Put a pint of bread crumbs into a sauce pan with as much milk as will cover them, the peel of a lemon, a little grated nutmeg, and a small piece of cinnamon, boil about ten minutes, sweeten with leaf sugar powdered. Take out the cinnamon, put in four eggs, beat all well together and bake in a pan half an hour - [or/and?] [...] rather more than an hour. Eaten with sauce of [...].
Beat half a lb of Butter to a cream with half a lb of powdered sugar. Then add to it eight eggs well beaten with the juice & peel of 2 large lemons. Stir well together. Line a dish with good puff paste - fill it with the [medley?] & bake in a moderate oven.
One & a half lb of best loaf sugar boiled in a pint of water until it ropes. Beat the whites of seven eggs to a stiff froth. Put the syrup into a boil & stir it until it is milk warm. Then put in the eggs & heat it one hour.
Take the peel of two lemons - large, boil them very tender, then pound them well in a morter with a quarter of a lb of sugar, the yolks of six eggs & a half lb of Butter well beaten. Mix well together. Fill up pans but half full.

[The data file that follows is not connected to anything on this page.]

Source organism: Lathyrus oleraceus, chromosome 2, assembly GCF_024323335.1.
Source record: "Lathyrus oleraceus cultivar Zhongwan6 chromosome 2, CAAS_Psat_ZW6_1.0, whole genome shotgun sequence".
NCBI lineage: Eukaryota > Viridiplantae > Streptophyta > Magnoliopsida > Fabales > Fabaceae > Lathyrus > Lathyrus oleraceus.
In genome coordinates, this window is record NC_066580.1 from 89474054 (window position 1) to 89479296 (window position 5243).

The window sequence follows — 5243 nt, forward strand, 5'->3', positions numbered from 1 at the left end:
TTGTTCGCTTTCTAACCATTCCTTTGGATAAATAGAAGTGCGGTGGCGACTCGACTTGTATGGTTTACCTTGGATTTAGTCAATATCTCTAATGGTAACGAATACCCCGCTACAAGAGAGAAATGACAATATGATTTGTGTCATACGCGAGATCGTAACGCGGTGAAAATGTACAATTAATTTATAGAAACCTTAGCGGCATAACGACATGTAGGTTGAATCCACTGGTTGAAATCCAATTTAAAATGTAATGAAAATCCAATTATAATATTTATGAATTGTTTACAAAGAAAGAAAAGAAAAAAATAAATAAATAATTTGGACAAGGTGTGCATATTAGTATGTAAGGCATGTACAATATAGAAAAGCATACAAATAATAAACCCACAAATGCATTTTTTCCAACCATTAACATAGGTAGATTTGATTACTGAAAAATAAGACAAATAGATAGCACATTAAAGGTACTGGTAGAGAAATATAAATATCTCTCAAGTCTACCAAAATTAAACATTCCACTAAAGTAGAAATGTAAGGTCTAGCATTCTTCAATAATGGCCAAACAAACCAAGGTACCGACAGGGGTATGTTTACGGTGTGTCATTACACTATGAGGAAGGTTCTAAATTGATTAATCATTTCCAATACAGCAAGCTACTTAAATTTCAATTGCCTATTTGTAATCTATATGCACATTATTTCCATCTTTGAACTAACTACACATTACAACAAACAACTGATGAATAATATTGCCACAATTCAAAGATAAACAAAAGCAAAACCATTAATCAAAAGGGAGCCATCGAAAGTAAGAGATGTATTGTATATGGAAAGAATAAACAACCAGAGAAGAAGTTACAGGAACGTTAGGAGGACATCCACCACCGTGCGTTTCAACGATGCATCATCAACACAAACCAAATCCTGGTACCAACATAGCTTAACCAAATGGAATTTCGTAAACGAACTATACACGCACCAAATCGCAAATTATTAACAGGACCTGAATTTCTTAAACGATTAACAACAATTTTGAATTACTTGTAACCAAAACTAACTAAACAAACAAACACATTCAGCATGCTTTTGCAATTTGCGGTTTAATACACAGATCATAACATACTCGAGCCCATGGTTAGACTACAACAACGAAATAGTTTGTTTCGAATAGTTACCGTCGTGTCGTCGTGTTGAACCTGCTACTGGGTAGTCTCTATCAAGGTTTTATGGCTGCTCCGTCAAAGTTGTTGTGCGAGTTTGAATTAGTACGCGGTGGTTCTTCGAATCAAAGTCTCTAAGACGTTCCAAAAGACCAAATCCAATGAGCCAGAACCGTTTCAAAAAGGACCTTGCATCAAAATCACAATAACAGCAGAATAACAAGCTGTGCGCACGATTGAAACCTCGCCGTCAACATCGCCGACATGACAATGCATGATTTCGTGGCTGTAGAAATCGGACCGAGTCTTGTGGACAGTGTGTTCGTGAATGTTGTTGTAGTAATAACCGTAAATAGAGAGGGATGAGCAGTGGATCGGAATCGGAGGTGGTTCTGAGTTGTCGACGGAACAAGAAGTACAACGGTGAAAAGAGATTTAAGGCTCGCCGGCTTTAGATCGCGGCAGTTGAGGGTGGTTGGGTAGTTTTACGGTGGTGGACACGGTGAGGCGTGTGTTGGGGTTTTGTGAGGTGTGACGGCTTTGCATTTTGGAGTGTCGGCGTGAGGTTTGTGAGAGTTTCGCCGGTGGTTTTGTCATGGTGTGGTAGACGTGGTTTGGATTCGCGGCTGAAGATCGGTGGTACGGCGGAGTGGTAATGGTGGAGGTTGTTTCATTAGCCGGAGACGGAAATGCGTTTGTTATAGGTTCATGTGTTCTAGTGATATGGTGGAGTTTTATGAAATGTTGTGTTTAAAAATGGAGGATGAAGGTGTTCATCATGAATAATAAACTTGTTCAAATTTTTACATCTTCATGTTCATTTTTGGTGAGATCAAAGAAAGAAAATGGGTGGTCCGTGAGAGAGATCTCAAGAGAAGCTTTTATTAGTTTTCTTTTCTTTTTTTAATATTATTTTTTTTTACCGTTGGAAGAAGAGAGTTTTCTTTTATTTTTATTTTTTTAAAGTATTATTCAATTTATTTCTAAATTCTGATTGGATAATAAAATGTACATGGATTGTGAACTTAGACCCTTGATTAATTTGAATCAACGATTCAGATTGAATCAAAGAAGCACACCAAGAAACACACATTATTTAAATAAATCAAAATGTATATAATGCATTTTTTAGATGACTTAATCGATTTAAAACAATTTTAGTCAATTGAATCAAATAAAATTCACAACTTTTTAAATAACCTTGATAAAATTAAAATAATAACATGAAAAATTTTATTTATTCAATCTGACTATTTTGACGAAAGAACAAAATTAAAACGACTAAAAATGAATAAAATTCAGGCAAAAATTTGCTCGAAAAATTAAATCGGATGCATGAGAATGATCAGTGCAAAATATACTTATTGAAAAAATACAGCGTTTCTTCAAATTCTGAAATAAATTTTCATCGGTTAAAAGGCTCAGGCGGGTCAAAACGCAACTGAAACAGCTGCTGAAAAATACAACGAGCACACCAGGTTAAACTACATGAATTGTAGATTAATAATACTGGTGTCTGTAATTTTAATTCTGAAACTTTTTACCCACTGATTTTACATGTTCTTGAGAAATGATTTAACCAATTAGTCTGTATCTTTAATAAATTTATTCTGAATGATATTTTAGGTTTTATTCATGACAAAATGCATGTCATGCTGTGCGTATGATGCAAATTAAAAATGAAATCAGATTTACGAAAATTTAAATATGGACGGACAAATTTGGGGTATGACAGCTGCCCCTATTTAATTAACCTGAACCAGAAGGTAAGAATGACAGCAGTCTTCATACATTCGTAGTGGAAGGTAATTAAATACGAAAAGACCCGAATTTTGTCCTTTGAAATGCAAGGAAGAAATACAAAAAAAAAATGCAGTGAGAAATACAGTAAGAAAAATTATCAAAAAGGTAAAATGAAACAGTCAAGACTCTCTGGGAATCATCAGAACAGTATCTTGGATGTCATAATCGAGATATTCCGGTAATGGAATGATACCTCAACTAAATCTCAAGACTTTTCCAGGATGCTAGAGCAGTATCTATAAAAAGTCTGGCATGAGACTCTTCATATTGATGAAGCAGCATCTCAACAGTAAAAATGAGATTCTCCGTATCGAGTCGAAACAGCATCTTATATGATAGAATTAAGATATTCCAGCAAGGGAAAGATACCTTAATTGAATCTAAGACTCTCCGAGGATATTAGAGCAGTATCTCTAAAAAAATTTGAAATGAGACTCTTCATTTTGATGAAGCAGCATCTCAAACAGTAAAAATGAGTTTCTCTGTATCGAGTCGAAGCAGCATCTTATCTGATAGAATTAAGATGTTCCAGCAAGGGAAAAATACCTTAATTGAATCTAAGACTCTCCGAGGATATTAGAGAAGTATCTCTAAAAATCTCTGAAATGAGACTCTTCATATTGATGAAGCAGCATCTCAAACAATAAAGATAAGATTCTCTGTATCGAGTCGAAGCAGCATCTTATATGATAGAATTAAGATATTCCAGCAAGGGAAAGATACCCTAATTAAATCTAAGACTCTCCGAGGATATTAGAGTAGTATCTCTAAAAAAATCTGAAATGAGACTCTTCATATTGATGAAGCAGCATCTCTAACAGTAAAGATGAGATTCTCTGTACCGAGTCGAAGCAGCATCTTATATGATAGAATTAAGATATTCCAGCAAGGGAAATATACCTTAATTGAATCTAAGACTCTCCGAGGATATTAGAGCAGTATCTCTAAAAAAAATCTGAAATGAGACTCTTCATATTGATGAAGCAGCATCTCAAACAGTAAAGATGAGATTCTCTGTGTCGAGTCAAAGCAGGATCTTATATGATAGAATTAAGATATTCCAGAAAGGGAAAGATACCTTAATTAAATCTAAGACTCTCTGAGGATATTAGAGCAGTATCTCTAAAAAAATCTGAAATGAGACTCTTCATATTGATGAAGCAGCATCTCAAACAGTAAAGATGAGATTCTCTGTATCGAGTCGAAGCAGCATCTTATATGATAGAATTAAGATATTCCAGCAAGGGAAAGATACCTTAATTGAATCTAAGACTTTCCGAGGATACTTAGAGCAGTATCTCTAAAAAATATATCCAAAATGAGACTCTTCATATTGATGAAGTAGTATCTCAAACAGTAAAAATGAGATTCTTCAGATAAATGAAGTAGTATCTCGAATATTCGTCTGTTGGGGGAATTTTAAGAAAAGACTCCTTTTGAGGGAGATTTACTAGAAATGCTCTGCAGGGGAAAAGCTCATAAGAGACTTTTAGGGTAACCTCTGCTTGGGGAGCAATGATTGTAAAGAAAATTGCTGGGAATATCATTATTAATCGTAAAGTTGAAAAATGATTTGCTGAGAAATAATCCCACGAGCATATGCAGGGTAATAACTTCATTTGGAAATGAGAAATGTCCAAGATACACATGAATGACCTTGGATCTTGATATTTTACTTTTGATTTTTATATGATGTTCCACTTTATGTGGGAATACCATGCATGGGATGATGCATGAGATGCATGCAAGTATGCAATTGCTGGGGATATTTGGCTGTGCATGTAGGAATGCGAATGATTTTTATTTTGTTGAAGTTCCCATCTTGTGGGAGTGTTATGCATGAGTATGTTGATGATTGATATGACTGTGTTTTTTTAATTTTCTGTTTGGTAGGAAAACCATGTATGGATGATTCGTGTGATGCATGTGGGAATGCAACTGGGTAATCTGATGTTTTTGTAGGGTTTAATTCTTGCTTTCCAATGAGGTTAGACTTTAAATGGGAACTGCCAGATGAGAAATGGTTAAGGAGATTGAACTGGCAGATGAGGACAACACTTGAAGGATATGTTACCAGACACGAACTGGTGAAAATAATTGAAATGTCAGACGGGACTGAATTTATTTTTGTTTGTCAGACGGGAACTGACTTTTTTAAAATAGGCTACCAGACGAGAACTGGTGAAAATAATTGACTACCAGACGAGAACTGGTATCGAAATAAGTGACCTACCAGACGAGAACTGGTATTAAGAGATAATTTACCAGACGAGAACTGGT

One peck of green tomatoes, cut into thin slices. Sprinkle them with salt for one day. 12 onions cut in the same way. One bottle of mustard, a quarter of a pound of mustard seed, Alspice, cloves, ground pepper, ground ginger, each one ounce.
Mix the spices together and put in a kettle a layer of tomatoes and a layer of spices alternately. Cover them with vinegar, and let them simmer until the tomatoes look quite clear, then they are fit for use.
2 oz. of sweet oil of almonds,
1/2 oz. spermaceti,
1 dram of white wax
Melt this slowly, then remove from stove, add one ounce of glycerine, and stir until cold. Add any perfume preferred. Put in wide neck bottles.
6 eggs beaten well, the grated rind and juice of 3 lemons, 8 table spoons full of sugar, 4 table spoons full of corn starch, and a piece of butter (washed) walnut size. Mix corn starch & butter together. Beat eggs & sugar together. Add the lemon juice and grated rind, next the butter & corn starch. Set the pan on the fire, stirring it briskly to prevent burning. Let it cook until thick as thick starch or jelly. Take it from the fire, stir until cold and then spread between cakes that have been split.
2 eggs, 4 spoons full of sugar, 2 of corn starch, butter the size of a walnut, 1 pint of milk put on to boil. Mix as for lemon cream, then add the mixture to the boiling milk. Let it thicken like thick starch. Remove from the fire; stir until cold and very smooth, then flavor with vanilla or medeira [sic] wine. Spread quite thick between split cakes.
6 soda crackers rolled fine, 2 eggs well beaten. Mix half the cracker and eggs.
2 cups raisins choped [sic] & seeded
2 cups of syrup
1 cup of whiskey
1 cup of vinegar
1 1/3 cup of butter
2 cups of water